Last Updated October 29, 2017: Can a Trust Reduce the Death Tax?
From Our “Ask a Question” mailbag: Can a Trust Reduce the Death Tax?
“I have heard that if I form a trust, I can help reduce the federal estate tax or other Death Taxes due at my death. Is that true?”
There are Many Different Types of Trusts.
There are many types of trusts. Some help reduce the federal estate tax, and others do not.
Revocable Trusts; A Good Tool, but Does Not Reduce Death Taxes.
For example, a Revocable Living Trust is a useful tool for many reasons. A Revocable Trust is an excellent tool when estate planning for Alzheimer’s and Dementia But, it does nothing to help reduce the federal estate tax.
Irrevocable Trusts; Good Tools that Can Reduce Death Taxes.
An Irrevocable Trust is a trust that you cannot revoke. Though there is a multitude of Irrevocable Trusts to address a multitude of planning situations, these are your tools if avoiding Death Taxes is the goal. Typically, you form an irrevocable trust, place assets in the trust from which you cannot get the asset back.
For example, a standard trust used to reduce the federal estate tax is the Irrevocable Life Insurance Trust. These trusts can vary greatly, but their usual goal is to remove your life insurance from your taxable estate. Eliminating life insurance from your taxable estate can provide tremendous savings. This is because the federal estate tax rate is 40% (in 2017).
Removing $1,000,000.00 to an Irrevocable Life Insurance Trust can provide a $400,000 savings. There are other trusts, such as GRATs, SLATs and Charitable Remainder Trusts that can also reduce the federal estate tax if used correctly.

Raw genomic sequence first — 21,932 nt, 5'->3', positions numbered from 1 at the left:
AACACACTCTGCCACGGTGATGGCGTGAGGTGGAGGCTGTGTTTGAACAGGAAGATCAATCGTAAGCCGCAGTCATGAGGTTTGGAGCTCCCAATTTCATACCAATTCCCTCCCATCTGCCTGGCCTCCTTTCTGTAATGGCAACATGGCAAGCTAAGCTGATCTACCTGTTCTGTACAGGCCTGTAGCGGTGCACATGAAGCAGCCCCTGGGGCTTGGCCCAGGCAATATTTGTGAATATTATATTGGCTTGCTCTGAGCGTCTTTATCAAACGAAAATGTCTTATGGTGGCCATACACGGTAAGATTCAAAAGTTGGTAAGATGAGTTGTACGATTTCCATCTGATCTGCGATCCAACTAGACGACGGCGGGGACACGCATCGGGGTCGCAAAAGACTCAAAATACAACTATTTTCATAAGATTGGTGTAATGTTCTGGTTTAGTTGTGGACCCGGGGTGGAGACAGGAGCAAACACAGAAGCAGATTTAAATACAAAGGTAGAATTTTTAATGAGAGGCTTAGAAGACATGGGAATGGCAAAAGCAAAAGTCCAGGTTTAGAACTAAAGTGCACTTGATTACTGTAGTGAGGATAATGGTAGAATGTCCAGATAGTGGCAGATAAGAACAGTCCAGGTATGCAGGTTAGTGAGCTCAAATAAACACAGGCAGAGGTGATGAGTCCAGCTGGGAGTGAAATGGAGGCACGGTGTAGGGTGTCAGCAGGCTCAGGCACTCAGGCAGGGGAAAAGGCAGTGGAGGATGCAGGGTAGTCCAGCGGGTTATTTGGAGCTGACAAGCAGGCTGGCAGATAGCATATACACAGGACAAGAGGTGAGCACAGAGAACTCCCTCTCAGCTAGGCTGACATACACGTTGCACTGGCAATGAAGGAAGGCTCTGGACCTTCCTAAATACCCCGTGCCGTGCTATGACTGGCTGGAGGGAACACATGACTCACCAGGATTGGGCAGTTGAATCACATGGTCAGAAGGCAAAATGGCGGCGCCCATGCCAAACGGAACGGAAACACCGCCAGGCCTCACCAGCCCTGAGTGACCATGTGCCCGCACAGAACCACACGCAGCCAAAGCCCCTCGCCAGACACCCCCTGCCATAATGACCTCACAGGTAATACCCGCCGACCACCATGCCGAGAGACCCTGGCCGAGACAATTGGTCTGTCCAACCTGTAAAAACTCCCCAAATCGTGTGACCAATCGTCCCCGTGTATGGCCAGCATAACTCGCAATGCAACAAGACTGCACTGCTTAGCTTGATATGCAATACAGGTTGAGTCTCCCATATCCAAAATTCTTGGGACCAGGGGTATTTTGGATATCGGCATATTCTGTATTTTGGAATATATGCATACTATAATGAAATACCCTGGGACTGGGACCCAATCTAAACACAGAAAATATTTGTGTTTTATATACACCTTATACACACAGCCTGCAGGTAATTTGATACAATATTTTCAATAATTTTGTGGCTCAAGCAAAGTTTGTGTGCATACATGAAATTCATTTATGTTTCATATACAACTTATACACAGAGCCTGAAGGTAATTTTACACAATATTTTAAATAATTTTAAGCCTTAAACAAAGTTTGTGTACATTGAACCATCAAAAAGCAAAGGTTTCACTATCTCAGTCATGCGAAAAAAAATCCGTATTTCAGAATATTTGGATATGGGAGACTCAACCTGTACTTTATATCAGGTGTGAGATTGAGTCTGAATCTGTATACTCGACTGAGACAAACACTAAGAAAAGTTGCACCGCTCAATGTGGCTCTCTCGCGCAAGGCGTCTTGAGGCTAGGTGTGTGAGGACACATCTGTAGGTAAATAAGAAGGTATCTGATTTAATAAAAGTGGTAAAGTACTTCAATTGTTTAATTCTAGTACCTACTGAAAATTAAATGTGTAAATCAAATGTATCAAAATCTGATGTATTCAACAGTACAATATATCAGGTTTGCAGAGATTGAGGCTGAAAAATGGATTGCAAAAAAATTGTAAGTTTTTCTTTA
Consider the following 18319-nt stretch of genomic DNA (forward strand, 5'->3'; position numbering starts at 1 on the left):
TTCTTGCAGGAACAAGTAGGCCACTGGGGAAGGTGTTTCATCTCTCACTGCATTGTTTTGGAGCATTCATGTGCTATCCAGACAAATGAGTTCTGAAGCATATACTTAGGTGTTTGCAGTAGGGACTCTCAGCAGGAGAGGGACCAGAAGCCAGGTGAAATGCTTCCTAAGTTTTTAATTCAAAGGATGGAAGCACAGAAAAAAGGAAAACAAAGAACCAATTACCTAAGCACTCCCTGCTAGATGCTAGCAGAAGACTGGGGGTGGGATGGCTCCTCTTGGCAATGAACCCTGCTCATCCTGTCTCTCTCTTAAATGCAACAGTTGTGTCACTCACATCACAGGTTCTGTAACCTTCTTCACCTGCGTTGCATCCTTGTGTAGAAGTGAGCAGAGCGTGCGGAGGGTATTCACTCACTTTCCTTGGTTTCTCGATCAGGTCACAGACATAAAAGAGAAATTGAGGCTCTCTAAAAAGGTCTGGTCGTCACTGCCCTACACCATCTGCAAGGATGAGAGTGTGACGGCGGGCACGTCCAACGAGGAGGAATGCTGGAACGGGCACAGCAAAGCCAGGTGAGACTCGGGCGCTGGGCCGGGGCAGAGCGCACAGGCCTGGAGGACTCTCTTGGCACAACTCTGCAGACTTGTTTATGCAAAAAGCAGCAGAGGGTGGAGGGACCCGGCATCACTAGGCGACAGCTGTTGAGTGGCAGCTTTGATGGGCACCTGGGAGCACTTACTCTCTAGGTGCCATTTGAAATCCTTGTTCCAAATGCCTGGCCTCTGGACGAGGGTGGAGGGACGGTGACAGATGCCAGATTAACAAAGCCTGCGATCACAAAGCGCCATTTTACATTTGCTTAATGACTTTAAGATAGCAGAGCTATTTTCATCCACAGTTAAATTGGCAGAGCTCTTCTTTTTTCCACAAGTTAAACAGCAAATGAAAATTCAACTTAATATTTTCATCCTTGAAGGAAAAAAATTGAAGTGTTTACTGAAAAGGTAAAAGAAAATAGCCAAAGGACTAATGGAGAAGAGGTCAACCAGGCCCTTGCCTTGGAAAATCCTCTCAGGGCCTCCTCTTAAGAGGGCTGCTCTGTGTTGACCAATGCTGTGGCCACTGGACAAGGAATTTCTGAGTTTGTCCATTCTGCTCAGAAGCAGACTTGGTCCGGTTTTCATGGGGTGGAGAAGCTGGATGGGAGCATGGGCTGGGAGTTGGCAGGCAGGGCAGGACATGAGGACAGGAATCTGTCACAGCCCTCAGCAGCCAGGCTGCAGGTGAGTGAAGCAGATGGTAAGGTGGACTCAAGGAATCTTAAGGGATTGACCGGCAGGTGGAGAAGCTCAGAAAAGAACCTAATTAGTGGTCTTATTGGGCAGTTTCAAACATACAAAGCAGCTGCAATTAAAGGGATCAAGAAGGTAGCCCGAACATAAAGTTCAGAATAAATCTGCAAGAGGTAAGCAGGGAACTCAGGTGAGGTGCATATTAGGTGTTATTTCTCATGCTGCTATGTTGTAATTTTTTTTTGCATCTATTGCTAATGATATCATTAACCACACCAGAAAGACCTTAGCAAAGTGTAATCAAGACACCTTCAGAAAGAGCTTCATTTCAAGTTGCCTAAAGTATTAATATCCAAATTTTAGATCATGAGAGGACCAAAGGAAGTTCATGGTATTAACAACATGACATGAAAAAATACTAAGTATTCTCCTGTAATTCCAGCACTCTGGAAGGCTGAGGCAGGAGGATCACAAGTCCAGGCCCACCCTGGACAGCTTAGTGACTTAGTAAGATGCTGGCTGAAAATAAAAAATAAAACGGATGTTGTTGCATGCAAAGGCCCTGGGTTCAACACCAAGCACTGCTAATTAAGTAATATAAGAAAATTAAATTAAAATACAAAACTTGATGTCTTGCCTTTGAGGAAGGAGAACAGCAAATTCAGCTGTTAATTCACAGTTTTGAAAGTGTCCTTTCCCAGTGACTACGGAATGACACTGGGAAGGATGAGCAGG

Complex Tools in Need of Skilled Application.
To help you sort out which trust, if any, would help you, I would need to know (among other things) your assets, their ownership structure, their approximate value and your estate planning goals. It takes time and experience to apply all these factors correctly.If you would like to know more, please feel free to set up a free consultation.
In conclusion, in this Post, I tried to answer the question, “Can a Trust Reduce the Death Tax?” So, let me know how I did. Comments and questions are welcome!
If you have further questions about Irrevocable Trusts as part of an Estate Plan, or any other questions about Estate Planning, feel free to contact our office for a free consultation.
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Author, Peter Klenk, Esq.